Fredericton – St. Thomas University students plan to defend education as a right in light of the university’s decision to charge them $434 more this year in tuition.
Posters saying, “Poor and can’t pay anymore” appeared on campus last winter before the announcement of the tuition increase that students say they have come to expect every academic year. In March, a newly formed student group called Students Against STUition organized a protest in front of the administration’s offices to denounce the proposed tuition hike.
“The administration at STU has decided to defy a tuition cap because they will obey a financial imperative before anything else,” says Denis Boulet, a third year history student at St. Thomas University and one of the organizers of the March protest.
St. Thomas University’s President Dawn Russell argues that the tuition increase is needed to avoid a $600,000 deficit in light of the provincial government freezing operating grants to universities in the last budget. The tuition increase means that the university will defy the $150 tuition increase cap also outlined in the budget.
Boulet claims he has been told by some in the university administration that inflating the price of a Bachelor of Arts degree will solve the university’s financial and enrollment woes because prospective students will think the cost of tuition is a direct indication of its quality.
“This elitist interpretation of the value and nature of education completely ignores the fact that education is a right, not a commodity. Students are not attending university or are dropping out because they can’t afford to pay. Graduates often have to work harder and at more than one job in order to free themselves from their debt obligations,” says Boulet.
How students are dealing with the prospects of finding no job or a poorly paid job upon leaving university with a debt load of tens of thousands of dollars was examined in a study by the Canadian Organization of University and College Health. Over half of 30,000 Canadian students surveyed (55 %) from January to April of this year said that they are simultaneously grappling with three or more problems related to finances, academics, health, and relationships.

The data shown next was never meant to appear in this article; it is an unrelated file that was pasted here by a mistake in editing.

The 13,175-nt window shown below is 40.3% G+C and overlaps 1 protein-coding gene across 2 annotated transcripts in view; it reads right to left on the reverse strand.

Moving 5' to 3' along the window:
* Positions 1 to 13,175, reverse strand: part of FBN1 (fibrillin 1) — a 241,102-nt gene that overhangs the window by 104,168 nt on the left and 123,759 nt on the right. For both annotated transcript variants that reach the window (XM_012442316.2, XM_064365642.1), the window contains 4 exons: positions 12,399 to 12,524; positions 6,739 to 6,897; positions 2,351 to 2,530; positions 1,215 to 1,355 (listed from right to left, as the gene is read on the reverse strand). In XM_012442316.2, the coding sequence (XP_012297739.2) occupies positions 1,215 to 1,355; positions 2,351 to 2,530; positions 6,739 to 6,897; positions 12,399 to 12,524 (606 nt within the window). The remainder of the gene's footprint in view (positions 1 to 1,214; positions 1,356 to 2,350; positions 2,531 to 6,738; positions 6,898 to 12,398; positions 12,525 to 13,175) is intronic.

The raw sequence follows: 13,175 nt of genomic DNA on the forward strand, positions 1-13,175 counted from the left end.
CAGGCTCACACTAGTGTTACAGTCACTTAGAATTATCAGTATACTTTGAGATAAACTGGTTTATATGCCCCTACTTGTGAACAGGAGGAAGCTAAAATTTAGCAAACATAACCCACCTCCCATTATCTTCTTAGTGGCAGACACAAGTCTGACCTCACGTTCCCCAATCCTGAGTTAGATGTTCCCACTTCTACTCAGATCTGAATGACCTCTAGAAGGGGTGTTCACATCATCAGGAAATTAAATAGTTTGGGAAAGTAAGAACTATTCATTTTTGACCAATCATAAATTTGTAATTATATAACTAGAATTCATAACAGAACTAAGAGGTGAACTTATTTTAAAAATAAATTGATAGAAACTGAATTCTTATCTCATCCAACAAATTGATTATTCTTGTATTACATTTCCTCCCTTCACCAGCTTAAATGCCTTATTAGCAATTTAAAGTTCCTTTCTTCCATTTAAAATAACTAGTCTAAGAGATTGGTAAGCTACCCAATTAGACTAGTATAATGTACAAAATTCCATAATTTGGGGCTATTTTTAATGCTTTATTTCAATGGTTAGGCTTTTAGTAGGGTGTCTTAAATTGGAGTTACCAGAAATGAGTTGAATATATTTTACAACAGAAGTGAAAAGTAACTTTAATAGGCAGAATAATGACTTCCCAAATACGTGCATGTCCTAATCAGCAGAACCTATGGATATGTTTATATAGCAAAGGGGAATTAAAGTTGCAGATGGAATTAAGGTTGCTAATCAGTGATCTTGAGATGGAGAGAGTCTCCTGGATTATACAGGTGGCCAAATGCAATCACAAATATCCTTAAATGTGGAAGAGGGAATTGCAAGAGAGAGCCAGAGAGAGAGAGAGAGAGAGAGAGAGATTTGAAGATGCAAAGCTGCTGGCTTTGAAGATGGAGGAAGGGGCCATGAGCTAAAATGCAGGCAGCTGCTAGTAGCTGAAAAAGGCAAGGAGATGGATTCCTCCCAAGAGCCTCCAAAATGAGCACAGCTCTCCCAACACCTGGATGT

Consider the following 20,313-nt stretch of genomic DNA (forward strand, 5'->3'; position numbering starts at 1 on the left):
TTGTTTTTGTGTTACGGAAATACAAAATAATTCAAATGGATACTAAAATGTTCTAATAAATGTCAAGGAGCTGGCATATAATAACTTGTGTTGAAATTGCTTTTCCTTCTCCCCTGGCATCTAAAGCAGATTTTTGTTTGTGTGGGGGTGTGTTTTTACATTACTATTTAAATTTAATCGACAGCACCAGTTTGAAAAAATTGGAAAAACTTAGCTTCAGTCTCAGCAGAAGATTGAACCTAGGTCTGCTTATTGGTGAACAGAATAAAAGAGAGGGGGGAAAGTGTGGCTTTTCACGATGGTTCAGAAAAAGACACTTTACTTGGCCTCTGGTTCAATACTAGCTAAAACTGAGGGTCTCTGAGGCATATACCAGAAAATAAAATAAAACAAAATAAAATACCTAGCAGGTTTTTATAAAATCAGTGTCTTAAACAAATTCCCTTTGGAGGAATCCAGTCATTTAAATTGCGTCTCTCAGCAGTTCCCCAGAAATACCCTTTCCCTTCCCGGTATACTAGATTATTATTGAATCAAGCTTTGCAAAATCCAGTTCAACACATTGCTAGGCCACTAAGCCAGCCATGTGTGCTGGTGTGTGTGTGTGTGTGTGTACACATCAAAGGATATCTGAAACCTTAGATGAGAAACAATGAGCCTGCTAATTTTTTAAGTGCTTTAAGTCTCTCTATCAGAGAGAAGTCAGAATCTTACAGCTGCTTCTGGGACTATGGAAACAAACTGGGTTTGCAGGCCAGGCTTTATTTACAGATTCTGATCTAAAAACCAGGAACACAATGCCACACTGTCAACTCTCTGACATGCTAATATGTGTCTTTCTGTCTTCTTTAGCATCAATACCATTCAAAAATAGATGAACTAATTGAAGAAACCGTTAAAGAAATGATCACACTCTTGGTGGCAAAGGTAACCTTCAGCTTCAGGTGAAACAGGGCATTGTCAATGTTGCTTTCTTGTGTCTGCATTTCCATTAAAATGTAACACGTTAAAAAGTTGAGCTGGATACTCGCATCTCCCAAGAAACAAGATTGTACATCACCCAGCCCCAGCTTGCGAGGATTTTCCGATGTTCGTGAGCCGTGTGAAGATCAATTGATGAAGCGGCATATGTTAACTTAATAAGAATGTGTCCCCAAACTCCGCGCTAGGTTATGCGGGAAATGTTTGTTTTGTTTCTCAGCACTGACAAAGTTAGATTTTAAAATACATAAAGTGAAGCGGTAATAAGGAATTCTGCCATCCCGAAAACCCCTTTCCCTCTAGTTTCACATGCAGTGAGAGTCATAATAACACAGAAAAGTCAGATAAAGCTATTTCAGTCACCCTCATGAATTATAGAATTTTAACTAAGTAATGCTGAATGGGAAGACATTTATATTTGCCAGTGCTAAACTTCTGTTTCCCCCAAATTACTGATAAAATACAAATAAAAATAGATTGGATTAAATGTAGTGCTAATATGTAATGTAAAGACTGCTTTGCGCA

Almost 90 per cent of students surveyed said that they felt overwhelmed by all they had to do in the past year, and more than 50 per cent said they felt hopeless. Suicide was attempted by 1.3 per cent of the students surveyed, while it was seriously contemplated by 9.5 per cent.
“I have noticed that more of my students are experiencing serious health conditions, including what I expect to be anxiety-related, connected to having more on their plate than just getting good grades,” says Joan McFarland, an economics professor who has been teaching at St. Thomas University for over three decades.
Brad Cross, a history professor at STU, shares McFarland’s assessment of the struggles facing students. He says that it is important for professors to join students in their fight to recognize education as a right and not a commodity.
““The province used to cover about 75% of university budgets but that support has been eroded in the last few decades to meet only about 45% of the costs for undergraduate education. STU receives the lowest per capita funding of all New Brunswick universities but has the highest percentage of students from New Brunswick. It looks to me like the province is increasingly shifting the burden of undergraduate education onto the indebted shoulders of the New Brunswick student. This is a troubling trend,” says Cross.
Boulet welcomes the support for students from professors and also the broader labour movement in Fredericton. “We are learning lessons from the Quebec student movement on how to get organized and we are building lines of solidarity with the labour movement in the Fredericton area. It is our belief that solidarity beyond the student body will be required to face our many challenges,” argues Boulet.
“Only the rich will be able to enjoy the benefits of an education if nothing is done,” worries Boulet.